While the 21st Century Cures Act that was recently approved is full of promise for healthcare innovation, experts warn against some of the Act's provisions.
In mid-May, the House Energy and Commerce Committee unanimously approved the 21st Century Cures Act, a non-partisan law that brought to fruition the year-long non-partisan efforts of Congressman Fred Upton (R-MI) and Congresswoman Diana DeGette (D-CO). The expectations are that the act’s provisions will allow for rapid breakthrough innovations in healthcare by supporting basic research as well as the drug development and approval process.
In response to this approval, a perspective in the New England Journal of Medicine authored by physicians—experts in healthcare policy and pharmacoeconomics—at Harvard evaluated the implications of the act. The authors welcomed the support promised by 21st Century Cures to funding basic research efforts of the National Institutes of Health (NIH), saying this would “counteract the effects of sequestration and budget cuts that have reduced the purchasing power of the NIH to its lowest level in years.”
While the bill also hoped to accelerate the drug approval process, the authors emphasize that the FDA is already quite adept at moving breakthrough therapies quickly through the process (an average time of 6 to 10 months) to allow for rapid access. They highlight 1 improvement or allowance of the act: the use of nontraditional trial designs such as adaptive designs and the use of Bayesian methods that would be particularly useful for oncology drugs, but warn against the use of shorter trial periods or the use of clinical experience for approval.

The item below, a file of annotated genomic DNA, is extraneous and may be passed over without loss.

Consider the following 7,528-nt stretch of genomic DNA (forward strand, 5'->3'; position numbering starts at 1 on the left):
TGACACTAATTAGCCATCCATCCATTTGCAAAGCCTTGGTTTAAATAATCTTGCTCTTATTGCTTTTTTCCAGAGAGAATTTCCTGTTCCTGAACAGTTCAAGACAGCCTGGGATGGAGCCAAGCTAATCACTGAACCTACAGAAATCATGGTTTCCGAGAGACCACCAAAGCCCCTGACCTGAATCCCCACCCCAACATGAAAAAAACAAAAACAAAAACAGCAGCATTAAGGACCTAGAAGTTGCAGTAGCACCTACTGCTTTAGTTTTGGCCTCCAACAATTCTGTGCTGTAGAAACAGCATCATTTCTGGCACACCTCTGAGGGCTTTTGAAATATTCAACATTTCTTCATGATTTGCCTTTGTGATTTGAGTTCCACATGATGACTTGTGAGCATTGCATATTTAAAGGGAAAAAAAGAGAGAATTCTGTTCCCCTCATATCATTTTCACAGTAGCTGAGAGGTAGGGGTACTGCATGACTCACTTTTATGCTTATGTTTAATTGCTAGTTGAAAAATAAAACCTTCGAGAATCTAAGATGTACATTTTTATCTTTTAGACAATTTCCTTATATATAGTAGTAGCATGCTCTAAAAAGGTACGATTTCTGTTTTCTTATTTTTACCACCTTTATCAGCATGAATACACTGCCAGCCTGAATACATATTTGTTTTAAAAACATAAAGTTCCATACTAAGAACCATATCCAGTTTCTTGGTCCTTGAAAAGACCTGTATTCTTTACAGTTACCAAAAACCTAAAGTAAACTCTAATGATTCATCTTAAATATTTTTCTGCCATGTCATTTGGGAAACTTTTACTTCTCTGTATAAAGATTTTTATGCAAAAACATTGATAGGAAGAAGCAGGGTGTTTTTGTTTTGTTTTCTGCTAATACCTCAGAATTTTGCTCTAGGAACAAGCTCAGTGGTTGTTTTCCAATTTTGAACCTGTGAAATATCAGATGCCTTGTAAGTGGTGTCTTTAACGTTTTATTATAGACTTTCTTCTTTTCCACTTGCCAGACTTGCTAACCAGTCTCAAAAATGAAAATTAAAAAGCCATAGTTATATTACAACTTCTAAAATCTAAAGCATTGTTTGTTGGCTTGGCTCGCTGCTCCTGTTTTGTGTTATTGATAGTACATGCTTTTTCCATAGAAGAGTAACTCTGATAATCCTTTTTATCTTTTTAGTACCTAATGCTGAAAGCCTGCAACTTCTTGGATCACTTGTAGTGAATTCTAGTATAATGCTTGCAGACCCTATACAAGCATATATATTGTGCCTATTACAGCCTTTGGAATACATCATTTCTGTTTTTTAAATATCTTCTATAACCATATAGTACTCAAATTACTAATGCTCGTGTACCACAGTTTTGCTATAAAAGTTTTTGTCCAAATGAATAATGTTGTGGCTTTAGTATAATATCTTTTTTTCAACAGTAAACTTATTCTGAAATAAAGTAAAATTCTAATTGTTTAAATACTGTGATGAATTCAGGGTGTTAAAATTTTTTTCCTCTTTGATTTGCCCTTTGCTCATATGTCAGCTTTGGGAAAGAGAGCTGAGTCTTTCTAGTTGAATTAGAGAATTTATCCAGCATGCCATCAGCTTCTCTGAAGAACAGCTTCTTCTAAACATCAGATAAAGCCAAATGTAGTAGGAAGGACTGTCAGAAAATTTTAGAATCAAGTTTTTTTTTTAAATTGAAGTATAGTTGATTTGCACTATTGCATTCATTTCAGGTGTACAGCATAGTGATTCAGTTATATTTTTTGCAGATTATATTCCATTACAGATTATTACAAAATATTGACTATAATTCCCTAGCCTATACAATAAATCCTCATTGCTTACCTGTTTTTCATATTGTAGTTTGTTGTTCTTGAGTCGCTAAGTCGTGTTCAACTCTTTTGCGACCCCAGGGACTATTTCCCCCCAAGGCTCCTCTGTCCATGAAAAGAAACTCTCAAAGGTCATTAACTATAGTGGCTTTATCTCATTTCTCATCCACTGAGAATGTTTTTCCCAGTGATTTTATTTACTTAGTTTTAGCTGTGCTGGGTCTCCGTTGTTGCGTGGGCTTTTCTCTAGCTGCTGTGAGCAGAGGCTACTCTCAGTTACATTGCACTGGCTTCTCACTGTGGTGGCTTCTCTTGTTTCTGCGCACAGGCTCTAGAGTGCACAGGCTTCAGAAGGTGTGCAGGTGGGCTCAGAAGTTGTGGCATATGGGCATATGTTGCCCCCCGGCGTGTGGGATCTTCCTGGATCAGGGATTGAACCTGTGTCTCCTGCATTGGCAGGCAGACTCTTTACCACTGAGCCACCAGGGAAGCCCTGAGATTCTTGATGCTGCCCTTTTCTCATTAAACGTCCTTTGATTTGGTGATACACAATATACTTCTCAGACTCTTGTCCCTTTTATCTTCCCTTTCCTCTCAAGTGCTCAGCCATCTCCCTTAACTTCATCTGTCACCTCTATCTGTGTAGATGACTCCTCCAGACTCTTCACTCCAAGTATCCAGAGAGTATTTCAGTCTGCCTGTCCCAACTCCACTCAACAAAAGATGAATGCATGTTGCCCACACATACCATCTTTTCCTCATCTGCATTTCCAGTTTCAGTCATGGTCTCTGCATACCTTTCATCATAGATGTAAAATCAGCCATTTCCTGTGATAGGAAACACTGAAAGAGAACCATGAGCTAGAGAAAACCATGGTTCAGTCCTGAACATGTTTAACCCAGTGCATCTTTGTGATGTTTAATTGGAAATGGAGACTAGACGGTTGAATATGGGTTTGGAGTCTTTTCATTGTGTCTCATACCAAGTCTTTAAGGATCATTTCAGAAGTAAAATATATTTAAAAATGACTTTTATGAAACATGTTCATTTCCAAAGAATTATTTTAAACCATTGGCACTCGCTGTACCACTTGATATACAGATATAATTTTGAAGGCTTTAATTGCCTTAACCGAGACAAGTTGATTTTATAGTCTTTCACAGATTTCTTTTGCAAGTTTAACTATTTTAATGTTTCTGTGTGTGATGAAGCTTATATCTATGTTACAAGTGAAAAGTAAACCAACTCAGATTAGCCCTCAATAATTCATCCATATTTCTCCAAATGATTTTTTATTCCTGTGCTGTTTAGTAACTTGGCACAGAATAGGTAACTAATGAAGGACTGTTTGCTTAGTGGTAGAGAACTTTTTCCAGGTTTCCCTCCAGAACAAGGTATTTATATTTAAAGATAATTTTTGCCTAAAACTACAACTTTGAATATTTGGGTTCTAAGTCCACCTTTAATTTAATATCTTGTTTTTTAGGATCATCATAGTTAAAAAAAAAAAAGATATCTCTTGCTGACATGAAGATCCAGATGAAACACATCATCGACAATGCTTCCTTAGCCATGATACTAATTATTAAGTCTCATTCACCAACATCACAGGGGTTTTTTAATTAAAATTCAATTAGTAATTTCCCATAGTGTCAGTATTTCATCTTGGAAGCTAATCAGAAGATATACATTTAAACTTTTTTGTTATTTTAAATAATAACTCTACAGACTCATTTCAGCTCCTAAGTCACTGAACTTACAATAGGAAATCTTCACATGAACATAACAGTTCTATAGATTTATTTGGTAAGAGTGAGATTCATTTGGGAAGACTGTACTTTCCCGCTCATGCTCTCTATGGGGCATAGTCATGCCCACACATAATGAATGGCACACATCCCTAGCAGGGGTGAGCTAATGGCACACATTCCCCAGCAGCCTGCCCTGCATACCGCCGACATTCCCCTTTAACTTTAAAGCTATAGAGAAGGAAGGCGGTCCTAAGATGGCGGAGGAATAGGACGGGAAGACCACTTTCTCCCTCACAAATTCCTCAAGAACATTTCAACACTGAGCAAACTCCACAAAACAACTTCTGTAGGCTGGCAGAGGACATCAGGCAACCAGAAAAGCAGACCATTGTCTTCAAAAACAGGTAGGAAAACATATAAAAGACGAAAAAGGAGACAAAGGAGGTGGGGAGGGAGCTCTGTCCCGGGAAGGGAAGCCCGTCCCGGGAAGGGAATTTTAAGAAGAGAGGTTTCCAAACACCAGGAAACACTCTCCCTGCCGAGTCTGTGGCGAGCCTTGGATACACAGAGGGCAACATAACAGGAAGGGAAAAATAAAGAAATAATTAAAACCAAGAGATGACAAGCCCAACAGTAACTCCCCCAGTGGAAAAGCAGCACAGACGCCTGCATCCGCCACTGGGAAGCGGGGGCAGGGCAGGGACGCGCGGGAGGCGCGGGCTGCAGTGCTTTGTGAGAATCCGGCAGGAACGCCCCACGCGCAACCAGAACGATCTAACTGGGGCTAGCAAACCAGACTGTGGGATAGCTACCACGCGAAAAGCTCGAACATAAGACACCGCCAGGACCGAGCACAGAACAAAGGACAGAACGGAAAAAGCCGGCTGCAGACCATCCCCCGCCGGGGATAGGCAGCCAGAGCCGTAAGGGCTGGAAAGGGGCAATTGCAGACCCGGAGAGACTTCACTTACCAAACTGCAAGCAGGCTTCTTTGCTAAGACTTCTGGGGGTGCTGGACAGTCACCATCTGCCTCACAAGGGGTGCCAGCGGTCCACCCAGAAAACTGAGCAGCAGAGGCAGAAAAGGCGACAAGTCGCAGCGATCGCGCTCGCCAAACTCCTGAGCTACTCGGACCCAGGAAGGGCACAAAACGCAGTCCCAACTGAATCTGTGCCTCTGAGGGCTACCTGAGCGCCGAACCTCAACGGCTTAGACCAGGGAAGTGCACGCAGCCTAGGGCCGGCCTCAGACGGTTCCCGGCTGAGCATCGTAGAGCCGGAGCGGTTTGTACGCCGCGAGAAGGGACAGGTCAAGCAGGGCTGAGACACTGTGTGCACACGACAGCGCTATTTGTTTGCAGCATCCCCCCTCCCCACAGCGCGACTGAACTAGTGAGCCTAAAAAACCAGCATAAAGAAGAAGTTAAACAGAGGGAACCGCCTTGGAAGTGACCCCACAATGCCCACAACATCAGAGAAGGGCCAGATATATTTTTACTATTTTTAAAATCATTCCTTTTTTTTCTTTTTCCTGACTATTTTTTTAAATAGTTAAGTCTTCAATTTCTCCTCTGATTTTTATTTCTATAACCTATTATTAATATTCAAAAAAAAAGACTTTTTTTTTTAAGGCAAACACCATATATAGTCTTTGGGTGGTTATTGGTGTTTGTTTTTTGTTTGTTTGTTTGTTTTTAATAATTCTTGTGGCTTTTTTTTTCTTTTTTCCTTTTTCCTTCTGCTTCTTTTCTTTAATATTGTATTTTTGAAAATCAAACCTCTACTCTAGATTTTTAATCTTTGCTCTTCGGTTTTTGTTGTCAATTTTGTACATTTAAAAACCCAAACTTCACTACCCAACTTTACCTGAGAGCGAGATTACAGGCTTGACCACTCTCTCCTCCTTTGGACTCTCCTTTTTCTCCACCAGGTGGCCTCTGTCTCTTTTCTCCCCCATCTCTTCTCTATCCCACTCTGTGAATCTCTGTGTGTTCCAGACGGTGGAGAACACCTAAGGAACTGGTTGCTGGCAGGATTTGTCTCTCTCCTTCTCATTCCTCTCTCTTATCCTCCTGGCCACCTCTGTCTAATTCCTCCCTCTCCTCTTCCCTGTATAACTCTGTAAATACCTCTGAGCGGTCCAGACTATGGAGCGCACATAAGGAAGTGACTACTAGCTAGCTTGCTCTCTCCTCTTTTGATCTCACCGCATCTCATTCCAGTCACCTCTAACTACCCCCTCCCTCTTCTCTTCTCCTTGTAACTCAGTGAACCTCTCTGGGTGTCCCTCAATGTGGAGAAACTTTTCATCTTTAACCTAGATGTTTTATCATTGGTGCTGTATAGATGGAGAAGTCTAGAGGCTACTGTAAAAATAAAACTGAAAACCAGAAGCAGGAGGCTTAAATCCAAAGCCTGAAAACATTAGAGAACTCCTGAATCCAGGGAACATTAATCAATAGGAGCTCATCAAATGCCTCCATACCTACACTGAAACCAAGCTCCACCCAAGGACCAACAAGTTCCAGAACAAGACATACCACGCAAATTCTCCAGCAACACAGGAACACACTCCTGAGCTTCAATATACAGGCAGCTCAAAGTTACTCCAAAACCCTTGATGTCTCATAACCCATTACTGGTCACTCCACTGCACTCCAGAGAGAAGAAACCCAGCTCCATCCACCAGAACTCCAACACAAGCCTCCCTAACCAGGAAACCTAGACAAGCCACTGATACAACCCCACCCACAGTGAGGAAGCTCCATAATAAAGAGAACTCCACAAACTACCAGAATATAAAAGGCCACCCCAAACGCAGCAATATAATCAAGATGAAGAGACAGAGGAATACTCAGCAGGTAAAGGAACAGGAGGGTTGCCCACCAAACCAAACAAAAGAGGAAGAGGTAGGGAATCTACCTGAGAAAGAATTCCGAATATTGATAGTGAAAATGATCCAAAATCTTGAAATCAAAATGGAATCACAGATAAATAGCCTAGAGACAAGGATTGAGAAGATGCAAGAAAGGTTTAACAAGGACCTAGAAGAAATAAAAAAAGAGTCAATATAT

With rising global concerns on emergent bacterial resistance to existing antibiotics, the act allows for approval of antibiotics and antifungals, without evidence from a conventional clinical trial, in case of a “serious or life-threatening infection,” say the authors.
Finally, with respect to medical devices, which have always been a topic of contention among stakeholders, the new law provides several useful amendments to validate and standardize devices, but the authors warn that “political forces have introduced provisions that could approve less safe or ineffective drugs and devices.”
Avorn J, Kesselheim AS; 21st Century Cures Act — will it take us back in time? [published online]. N Engl J Med. doi:10.1056/NEJMp1506964.